The existence of trapdoor functions implies the existence of one-way functions, so trapdoor functions are not known to exist, but there are many candidate functions that are believed to be trapdoor functions. For an intuition as to why such functions exist, consider a related problem: finding and checking witnesses for NP languages. The definition of NP requires that it be easy to check a witness, but it is not guaranteed to be easy to find a witness in the worst case.
Note further that unlike shared key operations, there can be no public-key security against adversaries with unlimited computational resources! Since K = f(k) and f is public, any such adversary can just search the space of keys to find k given K.
Now let's return to our examples from symmetric cryptography and see if we can generalize them to run in open systems using asymmetric cryptography.
In an open system, given any two principals A and B, A should be able to encrypt a message that can only be decrypted by B. If there is some binding established between principal identities and public keys, then these operations can easily be performed. A naive scheme might function as follows: principal A looks up public key K_{B} for principal B and uses it to compute an encryption for B using some trapdoor function c = f_{KB}(m). Then B, on receipt of this message computes f^{-1}_{kB}(c) = m.
But there's a significant problem with this scheme given our definitions of security for shared-key encryption: it doesn't satisfy Semantic Security, since it's trivial for an adversary to compute f_{KB}(m) and f_{KB}(m') and compare them against given ciphertexts in the different attack models. Once again we see that there is no Semantic Security without probabilistic encryption. This is especially true in the public-key setting, since every principal has access to an encryption function for every other principal, by definition. Especially when the space of possible messages is small, it is easy to simply check all messages under the encryption function to figure out what has been encrypted.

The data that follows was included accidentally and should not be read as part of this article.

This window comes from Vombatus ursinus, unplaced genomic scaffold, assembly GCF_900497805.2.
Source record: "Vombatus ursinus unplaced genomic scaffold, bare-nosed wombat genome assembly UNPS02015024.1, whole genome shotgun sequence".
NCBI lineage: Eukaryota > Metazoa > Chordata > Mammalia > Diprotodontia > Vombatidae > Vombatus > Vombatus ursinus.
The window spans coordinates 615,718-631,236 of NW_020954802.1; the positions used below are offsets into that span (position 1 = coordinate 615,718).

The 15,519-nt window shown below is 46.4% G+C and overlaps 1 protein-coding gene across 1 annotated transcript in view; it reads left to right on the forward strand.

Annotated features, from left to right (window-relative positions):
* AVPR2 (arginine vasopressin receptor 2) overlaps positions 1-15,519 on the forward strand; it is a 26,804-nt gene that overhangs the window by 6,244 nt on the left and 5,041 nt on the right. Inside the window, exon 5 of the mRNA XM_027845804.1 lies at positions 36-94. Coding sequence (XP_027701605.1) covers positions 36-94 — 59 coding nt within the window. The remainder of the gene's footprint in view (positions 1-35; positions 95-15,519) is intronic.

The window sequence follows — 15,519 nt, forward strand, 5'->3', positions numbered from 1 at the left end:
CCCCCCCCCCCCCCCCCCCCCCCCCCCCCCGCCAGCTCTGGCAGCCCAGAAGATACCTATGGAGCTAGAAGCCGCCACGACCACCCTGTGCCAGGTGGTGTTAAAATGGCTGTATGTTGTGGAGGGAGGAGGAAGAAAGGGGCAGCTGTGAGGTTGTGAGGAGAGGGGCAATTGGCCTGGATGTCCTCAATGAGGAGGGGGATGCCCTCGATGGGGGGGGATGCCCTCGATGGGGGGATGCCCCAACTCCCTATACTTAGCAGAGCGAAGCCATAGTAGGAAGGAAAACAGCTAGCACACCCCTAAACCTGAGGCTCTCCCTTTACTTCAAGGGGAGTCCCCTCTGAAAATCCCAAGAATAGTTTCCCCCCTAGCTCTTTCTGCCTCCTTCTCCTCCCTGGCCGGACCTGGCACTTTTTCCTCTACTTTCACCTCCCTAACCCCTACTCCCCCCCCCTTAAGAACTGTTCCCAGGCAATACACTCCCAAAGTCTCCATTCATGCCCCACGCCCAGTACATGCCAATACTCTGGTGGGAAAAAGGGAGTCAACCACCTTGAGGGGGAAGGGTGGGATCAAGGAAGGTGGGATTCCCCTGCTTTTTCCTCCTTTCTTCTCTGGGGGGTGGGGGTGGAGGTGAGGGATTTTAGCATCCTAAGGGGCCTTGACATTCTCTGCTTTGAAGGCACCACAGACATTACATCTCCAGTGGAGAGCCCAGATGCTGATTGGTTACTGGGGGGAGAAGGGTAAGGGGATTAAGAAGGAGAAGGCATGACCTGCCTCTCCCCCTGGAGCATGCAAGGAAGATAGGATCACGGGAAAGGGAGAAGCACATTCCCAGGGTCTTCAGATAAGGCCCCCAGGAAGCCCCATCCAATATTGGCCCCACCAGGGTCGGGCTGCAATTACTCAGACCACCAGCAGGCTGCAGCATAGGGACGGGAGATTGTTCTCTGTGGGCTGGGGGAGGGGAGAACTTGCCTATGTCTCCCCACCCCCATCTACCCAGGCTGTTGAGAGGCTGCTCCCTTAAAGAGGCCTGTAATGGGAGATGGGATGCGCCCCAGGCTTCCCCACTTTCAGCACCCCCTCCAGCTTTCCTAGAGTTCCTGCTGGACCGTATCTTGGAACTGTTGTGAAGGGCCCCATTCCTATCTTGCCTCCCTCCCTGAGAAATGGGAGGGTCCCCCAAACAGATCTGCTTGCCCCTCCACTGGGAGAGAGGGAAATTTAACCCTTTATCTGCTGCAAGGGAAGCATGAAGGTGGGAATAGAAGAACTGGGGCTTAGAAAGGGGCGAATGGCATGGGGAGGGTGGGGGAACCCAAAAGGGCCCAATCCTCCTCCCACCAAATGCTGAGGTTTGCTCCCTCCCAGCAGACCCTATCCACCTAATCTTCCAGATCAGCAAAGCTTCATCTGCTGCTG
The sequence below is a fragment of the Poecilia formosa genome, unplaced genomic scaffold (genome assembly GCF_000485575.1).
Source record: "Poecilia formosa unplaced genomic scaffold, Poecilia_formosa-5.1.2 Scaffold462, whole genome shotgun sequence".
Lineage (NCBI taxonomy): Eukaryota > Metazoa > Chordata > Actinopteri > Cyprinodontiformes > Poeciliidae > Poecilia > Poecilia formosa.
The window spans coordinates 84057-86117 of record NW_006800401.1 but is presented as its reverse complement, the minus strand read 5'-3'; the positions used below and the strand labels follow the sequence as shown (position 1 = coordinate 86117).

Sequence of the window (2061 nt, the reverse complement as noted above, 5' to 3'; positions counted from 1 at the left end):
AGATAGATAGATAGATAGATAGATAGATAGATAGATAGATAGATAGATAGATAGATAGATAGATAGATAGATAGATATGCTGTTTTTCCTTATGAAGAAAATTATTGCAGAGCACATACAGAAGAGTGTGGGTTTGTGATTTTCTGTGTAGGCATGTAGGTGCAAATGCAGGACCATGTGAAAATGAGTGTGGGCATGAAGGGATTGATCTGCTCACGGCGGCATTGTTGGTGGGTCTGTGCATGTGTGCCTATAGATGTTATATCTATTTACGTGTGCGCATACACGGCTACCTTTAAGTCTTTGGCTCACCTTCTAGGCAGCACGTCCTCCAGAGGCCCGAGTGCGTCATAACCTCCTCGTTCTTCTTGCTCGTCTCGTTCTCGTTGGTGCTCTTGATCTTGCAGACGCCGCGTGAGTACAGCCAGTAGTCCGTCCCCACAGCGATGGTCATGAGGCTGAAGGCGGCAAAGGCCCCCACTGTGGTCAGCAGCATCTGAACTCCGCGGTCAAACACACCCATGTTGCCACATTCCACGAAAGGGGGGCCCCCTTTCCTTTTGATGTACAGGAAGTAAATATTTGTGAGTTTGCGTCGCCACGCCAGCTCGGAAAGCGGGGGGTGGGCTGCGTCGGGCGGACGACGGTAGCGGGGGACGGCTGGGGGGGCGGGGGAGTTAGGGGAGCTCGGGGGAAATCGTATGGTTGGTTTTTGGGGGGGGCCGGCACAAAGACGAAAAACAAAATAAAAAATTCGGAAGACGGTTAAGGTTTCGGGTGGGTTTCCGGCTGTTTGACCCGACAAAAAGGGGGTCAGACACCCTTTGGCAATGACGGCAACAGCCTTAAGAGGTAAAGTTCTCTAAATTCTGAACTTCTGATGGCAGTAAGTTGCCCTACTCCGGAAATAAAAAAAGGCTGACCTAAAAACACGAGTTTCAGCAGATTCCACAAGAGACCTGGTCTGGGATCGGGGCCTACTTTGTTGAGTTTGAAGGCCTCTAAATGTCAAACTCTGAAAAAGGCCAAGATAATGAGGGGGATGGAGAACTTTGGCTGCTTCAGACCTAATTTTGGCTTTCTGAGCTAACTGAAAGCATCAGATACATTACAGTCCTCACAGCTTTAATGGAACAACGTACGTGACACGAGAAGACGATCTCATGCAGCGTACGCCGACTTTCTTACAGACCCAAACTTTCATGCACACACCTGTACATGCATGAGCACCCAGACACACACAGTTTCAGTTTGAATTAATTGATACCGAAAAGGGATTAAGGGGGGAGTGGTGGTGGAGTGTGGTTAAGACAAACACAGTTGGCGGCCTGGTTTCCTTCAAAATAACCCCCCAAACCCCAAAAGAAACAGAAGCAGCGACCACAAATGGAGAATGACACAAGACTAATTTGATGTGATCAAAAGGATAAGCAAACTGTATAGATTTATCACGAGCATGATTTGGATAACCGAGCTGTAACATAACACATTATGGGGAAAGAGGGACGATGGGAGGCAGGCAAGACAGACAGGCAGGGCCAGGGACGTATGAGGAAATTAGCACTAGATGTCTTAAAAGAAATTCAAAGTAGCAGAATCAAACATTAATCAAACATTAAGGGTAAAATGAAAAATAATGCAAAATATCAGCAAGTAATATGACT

Handwritten signatures on physical documents are of great practical value under the assumption (though rarely true) that only the given individual could have written the signature. By analogy with handwritten signatures, digital signature schemes compute signatures that are appended to documents and used for authentication. It is known that one-way functions are both necessary and sufficient for digital signatures, but practical constructions of digital signature schemes built directly on one-way functions are not known.
Given a trapdoor function and a setup giving a binding from identities to public keys, a simplistic digital signature scheme might do exactly the opposite of encryption: principal B uses key k_{B} on message m to compute s = f^{-1}_{kB}(m). Then, to check s, any other principal A would use K_{B} to check that f_{KB}(s) = m.
Whitfield Diffie and Martie E. Hellman write a paper called New directions in cryptography, in which they describe the idea of asymmetric cryptography.
This operation allows two principals to set up a shared key given a public-key system. It uses a computational assumption called, unsurprisingly, the Computational Diffie-Hellman (CDH) assumption. CDH states that, given g, a generator for a finite field of size n and randomly chosen values a and b in this field, it is hard for an adversary to construct g^{a b} given only g, g^{a}, and g^{b}. If this assumption is true, then it can be used to exchange shared keys between two principals A and B as follows: